Opossum, from models for biomedical research to allies against Lyme disease

opossum

Many ticks stick to the opossums to feed on their blood ... but only few are able to tell it. The small American marsupial kills more than 95% of pests that have the misfortune to cross its path: a massacre. Even if he does not know it, in this way he helps to fight Lyme disease, caused by a bacterium that is in fact carried by ticks.

Because of their the clumsy and slightly dazed look, opossums are often considered stupid (wrongly, they are rather intelligent). However, sometimes they are bothersome and intrusive, and they can transmit diseases, such as tuberculosis, especially to livestock. 

They also do something good

Whatever we say, we owe something to the opossums. Researchers have become interested in these curious animals, discovering their similarities with humans. One of them is cancer: we and opossums are the only mammals that suffer from melanoma only because of exposure to UV radiation. Browsing into their genome, the first ever sequenced from a marsupial, we discovered that their genetic sequences are similar to ours, although the group of marsupial mammals separated from that of the placental (to which humans belong) about 180 million years ago. In short, thanks to the opossums we have retraced our evolutionary history, identifying the genetic changes that have made us what we are, diversifying ourselves ù from our closest relatives. But they are also valid models for biomedical research, in studies concerning the immune system, melanoma and regenerative medicine.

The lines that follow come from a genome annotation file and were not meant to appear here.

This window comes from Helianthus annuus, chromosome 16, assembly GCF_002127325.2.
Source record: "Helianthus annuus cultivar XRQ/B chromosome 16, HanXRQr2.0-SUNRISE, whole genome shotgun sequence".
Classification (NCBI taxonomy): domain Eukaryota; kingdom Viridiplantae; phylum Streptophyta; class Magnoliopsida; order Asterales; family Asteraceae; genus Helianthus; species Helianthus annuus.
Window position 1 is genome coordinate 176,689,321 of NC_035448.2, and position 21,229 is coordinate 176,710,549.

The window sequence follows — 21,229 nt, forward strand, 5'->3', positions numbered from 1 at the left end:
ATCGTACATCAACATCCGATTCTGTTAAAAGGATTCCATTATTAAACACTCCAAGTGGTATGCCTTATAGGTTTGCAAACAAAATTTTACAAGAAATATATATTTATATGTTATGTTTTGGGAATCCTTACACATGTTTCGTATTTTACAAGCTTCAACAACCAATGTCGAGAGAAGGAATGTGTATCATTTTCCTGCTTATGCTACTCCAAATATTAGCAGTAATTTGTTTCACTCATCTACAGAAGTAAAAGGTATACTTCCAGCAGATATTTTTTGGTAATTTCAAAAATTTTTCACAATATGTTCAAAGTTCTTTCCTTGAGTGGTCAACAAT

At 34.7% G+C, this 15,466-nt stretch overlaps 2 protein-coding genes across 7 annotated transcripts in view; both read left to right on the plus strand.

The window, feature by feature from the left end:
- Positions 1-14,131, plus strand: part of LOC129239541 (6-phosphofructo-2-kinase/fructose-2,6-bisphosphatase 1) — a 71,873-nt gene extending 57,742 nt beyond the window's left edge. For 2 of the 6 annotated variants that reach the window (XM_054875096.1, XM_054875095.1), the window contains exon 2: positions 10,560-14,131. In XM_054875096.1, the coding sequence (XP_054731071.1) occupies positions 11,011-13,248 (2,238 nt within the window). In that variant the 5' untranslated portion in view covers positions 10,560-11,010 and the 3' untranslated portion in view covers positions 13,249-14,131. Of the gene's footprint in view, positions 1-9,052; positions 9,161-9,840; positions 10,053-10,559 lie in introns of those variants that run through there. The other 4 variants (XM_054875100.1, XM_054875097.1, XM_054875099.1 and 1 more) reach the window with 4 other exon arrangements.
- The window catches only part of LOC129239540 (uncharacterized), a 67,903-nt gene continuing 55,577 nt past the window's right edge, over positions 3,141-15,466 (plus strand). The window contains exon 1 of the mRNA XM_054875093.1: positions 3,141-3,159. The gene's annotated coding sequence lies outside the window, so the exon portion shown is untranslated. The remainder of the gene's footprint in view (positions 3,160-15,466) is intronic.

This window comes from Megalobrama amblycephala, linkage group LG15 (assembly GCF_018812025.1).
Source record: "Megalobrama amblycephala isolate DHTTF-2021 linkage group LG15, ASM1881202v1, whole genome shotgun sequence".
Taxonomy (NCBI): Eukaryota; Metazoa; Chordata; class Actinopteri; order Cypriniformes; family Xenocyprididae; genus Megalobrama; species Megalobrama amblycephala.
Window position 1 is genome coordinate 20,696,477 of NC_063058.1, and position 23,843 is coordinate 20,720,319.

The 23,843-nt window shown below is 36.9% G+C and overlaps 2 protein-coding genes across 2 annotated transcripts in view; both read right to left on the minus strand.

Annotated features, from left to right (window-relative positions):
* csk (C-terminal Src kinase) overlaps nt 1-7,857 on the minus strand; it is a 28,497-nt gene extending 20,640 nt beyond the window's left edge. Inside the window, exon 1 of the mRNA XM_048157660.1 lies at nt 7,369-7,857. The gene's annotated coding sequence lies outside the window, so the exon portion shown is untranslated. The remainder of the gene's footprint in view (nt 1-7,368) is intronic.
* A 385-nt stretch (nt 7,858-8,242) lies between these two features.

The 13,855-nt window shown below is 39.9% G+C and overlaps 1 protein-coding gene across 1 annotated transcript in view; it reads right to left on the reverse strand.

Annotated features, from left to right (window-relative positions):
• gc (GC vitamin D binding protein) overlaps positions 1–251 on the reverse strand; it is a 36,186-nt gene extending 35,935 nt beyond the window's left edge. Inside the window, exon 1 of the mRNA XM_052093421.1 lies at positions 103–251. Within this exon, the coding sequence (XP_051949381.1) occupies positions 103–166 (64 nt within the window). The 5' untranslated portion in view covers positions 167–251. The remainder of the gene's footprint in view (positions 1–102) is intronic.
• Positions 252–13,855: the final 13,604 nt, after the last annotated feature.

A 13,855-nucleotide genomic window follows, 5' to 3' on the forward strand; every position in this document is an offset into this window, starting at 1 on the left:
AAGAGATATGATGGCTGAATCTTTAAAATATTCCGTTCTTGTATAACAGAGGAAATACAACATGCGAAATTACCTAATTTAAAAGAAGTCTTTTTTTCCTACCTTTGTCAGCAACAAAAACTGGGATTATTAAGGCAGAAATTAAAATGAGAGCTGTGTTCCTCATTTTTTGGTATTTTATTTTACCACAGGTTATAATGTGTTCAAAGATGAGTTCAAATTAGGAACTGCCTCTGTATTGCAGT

Heroes against Lyme disease

The opossums are said to carry a large number of diseases. True, but only in part. For example, they are almost totally immune to rabies, which is transmitted more frequently by wild dogs and other animals. And in some cases they are even unwitting allies of ours in the fight against infectious diseases. This is the case of Lyme disease, or borreliosis: an infection of bacterial origin, rather common in the United States but also in Europe, and in Italy especially in Liguria and Trentino. The bacterium that causes it is Borrelia burgdoferi, which is transmitted to animals and humans through the bite of a tick. The disease presents with a rash, but may be accompanied by neurological, muscular and bone complications, which can degenerate into chronic arthritis, and cardiac disorders. Like many small and medium size mammals, opossums are prey to ticks. But those that happen on the body of an opossum almost certainly have their destiny marked. He manages to kill more than 95% of the unfortunate ticks that try to feed on its blood. Tick killers, they can kill up to 5,000 in one season, helping to reduce their number and therefore the possibility of infection. These data have been widely disseminated to encourage Americans not to mistreat opossums, to be careful not to invest them in the car (a rather frequent circumstance) and not to hunt them down. In rightly undervalued, their presence actually has positive repercussions on public health.

Erika Salvatori

References:

Opossum Genome Project

Keesing, F. et al. (2009). Hosts as ecological traps for the vector of Lyme disease. Proc. R. Soc. B. doi: 10.1098/rspb.2009.1159

 

Opossum, lyme disease

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